Saturday, November 12, 2011

Peloton Of One

The Tri-States Gran Fondo started inauspiciously enough with a simple warning about not missing the u-turn left at the bottom of Utah Hill on the other side of checkpoint one and a ready set go. I pushed forward at about mid-pack and clipped in quickly and started pedaling. It was very very cold and everyone started out at a pretty reasonable pace and stayed together for a while which caught me off guard. Since everyone on this big ride had a timing chip glued to the top of their helmet I thought many would take off at a blistering pace right away but instead everyone was on a pretty steady low-key chug that let the ramps and rollers sort out the riders in the cold.

I can't remember how many ramps and rollers there were before what I considered the first proper climb of this timed event that wasn't a race but there were enough that I remember thinking "boy these little ramps are going to be hell on the legs during the last eleven miles to the finish" and I wondered if it was going to warm up any because it was still really very cold. Normally I would have stood and powered up rollers like these in the big ring but I didn't know quite what to expect from climbing 7500 feet over 112 miles so I thought I would use the small ring like everybody else pedaling around me and save some gas for later.

The first ramp was only about a half mile from the start and it turned out to be a pretty good push uphill to start heading out of town. I was watching the riders around me through the clouds of everyones' breath and noticed that most everybody had a pretty smooth pedal stroke and seemed to be a pretty smooth bike handler. I also noticed that everyone on this ride was riding with someone else and over the course of the rollers and ramps into Beaver Dam little pelotons were forming up and down the road and some were passing me and I was passing some others. The fast riders were off the front in their smooth fast pacelines and all the little pelotons of friends and spouses and riding buddies were forming up from there.

I had noticed before the start that everyone had a road bike and all these road bike riders seemed to know someone else that was there. I didn't see any panniers or fenders or hybrids or flat bars or mountain bikes or recumbents or any other oddities that in my mind always seem out of place on a ride like a Gran Fondo but always seem to be there in number anyway. I didn't see anybody I knew either. Along with the nice road bikes everyone seemed to have grundles of nice riding gear too. I saw stuff that I didn't even know existed and was surprised at how bundled up everyone seemed to be. I was freezing cold and all goose fleshed in my Tour de Donut jersey waiting to get going, but I figured once underway it was almost all uphill for 27 miles to checkpoint one and the 3255 feet of climbing during those 27 miles was sure to warm me up.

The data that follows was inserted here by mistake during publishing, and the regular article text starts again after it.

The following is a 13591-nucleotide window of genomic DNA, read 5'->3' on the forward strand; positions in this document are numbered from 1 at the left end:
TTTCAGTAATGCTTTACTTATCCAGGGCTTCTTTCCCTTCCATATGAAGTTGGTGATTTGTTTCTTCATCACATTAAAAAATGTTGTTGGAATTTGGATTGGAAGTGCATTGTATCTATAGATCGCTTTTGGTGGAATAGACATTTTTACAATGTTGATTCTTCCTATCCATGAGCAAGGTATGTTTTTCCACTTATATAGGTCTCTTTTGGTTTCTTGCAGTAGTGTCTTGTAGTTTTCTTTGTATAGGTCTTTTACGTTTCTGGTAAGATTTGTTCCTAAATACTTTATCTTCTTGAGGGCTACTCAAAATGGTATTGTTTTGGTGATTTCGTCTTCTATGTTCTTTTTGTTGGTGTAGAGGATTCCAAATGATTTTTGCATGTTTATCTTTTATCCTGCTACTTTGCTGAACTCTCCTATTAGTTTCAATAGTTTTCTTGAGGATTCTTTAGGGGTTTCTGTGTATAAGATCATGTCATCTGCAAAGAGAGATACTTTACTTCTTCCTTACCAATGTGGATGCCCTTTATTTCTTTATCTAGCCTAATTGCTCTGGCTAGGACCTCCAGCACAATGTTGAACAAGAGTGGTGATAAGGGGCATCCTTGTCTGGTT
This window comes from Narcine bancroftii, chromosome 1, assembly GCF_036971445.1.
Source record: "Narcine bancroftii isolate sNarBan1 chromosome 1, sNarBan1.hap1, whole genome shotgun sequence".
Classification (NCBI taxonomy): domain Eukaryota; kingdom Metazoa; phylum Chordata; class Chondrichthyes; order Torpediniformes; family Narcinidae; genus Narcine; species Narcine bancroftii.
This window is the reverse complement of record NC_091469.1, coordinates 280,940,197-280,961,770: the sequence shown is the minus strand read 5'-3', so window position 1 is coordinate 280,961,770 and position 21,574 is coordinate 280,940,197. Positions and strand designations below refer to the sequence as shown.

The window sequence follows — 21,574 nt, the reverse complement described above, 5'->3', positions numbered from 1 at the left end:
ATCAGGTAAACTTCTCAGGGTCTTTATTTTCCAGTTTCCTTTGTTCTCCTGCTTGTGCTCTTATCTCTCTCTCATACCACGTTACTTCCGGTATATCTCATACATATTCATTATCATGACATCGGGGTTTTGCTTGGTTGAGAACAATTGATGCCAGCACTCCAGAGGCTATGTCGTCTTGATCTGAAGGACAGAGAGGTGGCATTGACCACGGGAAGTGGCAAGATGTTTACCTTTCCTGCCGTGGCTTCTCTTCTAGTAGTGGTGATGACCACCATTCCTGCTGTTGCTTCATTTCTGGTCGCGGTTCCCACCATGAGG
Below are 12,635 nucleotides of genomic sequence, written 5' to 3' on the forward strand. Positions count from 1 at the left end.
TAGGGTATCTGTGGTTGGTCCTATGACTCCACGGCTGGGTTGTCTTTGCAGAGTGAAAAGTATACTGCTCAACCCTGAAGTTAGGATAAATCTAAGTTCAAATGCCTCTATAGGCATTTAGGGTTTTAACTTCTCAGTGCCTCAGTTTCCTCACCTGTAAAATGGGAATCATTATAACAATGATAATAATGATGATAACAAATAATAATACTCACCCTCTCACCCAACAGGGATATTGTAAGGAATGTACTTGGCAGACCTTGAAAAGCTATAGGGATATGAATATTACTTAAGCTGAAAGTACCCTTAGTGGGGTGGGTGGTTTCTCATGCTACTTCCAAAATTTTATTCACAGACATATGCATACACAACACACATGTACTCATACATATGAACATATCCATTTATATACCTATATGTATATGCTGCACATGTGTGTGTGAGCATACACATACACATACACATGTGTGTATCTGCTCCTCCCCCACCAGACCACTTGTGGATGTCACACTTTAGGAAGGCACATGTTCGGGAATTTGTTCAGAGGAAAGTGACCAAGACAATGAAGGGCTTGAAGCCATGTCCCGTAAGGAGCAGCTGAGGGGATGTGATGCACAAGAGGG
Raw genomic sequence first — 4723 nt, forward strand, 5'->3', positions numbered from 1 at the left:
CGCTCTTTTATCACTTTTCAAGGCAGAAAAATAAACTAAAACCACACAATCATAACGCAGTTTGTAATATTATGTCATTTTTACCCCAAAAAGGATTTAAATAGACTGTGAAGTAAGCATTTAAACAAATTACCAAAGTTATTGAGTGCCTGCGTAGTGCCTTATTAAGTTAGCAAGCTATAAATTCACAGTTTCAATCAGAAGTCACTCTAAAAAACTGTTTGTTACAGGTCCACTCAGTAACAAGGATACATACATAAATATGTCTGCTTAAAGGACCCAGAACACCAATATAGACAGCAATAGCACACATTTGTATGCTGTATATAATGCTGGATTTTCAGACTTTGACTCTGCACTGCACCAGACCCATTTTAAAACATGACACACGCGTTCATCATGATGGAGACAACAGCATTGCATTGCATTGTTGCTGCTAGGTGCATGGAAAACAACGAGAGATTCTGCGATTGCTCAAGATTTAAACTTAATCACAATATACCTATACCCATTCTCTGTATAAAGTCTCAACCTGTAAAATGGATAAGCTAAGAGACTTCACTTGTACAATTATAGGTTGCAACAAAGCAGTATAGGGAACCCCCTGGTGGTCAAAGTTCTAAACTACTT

Crossing under the highway into Beaver Dam I realize that I am and have been riding alone the entire way. I had had a few riders on my wheel here and there over the last ten miles but they had all either dropped off or moved ahead and dropped me and now I am and have been pedaling alone with the road and the cold. I pass the Dam Store and the Dam Deli and Dam Jam and cross the bridge heading up. The elevation at the start in Mesquite was 1662 feet above sea level which is the lowest elevation I have ever ridden my bike at and when I hit mile 11 I know that I have climbed almost 500 feet of the 3255 feet of climbing that ends at checkpoint one up on top of Utah Hill.

The road tips up from here for another 2779 feet of climbing over the next 16 miles and in this cold air I don't think that's such a bad thing. The sun has been working it's way up into the sky and I have been very pleasantly surprised by the lack of wind. It seems my pace is just enough to outrun any tailwind as I work my way up this grade that starts easy enough at 2% then quickly moves to 3% past the water-only stop that I skip then 4% before locking in at 5% for the last 10 miles up to my first planned break at checkpoint one. I feel like I'm riding out of a shallow cereal bowl and there is no relief on this climb from the upward push. It's what I call a long slog.

Not really too painful just one painful and fast enough that it really would be nice to have a few riding buddies here with me to help break the wind and grind the pace. But I'm a peloton of one chugging along up this 5% grade and now I wonder if the temperature is going to warm up much more as I slog my way up this seemingly never ending hill. It's still quite cold and the desert smells great like only a desert in winter can after a hard rain the night before. I can smell the sagebrush and the bunch grass and the Josuha trees and the dirt and the tumble weeds and with no one to talk to that crisp beautiful smell of the desert rushing in and out of my nostrils is bringing back a flood of memories.